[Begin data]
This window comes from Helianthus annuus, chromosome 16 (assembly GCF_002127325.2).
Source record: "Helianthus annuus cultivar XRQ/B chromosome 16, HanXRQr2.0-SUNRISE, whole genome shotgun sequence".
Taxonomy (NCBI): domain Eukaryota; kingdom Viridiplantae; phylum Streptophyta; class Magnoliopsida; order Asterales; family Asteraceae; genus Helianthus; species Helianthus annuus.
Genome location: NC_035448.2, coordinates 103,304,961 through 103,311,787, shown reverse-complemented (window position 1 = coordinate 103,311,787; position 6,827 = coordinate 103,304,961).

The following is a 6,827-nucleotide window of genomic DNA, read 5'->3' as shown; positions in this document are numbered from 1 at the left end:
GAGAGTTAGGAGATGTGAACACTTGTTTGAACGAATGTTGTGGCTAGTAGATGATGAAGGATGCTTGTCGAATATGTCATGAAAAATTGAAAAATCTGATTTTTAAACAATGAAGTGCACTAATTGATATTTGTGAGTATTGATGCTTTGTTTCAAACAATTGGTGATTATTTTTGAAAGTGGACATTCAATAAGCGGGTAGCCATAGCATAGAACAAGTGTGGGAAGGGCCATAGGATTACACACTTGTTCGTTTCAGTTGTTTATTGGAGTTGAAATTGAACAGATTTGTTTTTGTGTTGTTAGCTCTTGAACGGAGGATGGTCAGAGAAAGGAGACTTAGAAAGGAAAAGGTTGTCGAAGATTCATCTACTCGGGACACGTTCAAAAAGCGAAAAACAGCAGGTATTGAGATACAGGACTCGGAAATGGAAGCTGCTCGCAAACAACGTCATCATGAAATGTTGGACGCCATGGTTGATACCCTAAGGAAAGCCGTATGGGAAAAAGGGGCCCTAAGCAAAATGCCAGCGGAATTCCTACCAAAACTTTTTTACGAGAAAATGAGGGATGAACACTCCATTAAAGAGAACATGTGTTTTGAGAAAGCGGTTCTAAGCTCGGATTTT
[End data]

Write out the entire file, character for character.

This window comes from Helianthus annuus, chromosome 16 (assembly GCF_002127325.2).
Source record: "Helianthus annuus cultivar XRQ/B chromosome 16, HanXRQr2.0-SUNRISE, whole genome shotgun sequence".
Taxonomy (NCBI): domain Eukaryota; kingdom Viridiplantae; phylum Streptophyta; class Magnoliopsida; order Asterales; family Asteraceae; genus Helianthus; species Helianthus annuus.
Genome location: NC_035448.2, coordinates 103,304,961 through 103,311,787, shown reverse-complemented (window position 1 = coordinate 103,311,787; position 6,827 = coordinate 103,304,961).

The following is a 6,827-nucleotide window of genomic DNA, read 5'->3' as shown; positions in this document are numbered from 1 at the left end:
GAGAGTTAGGAGATGTGAACACTTGTTTGAACGAATGTTGTGGCTAGTAGATGATGAAGGATGCTTGTCGAATATGTCATGAAAAATTGAAAAATCTGATTTTTAAACAATGAAGTGCACTAATTGATATTTGTGAGTATTGATGCTTTGTTTCAAACAATTGGTGATTATTTTTGAAAGTGGACATTCAATAAGCGGGTAGCCATAGCATAGAACAAGTGTGGGAAGGGCCATAGGATTACACACTTGTTCGTTTCAGTTGTTTATTGGAGTTGAAATTGAACAGATTTGTTTTTGTGTTGTTAGCTCTTGAACGGAGGATGGTCAGAGAAAGGAGACTTAGAAAGGAAAAGGTTGTCGAAGATTCATCTACTCGGGACACGTTCAAAAAGCGAAAAACAGCAGGTATTGAGATACAGGACTCGGAAATGGAAGCTGCTCGCAAACAACGTCATCATGAAATGTTGGACGCCATGGTTGATACCCTAAGGAAAGCCGTATGGGAAAAAGGGGCCCTAAGCAAAATGCCAGCGGAATTCCTACCAAAACTTTTTTACGAGAAAATGAGGGATGAACACTCCATTAAAGAGAACATGTGTTTTGAGAAAGCGGTTCTAAGCTCGGATTTT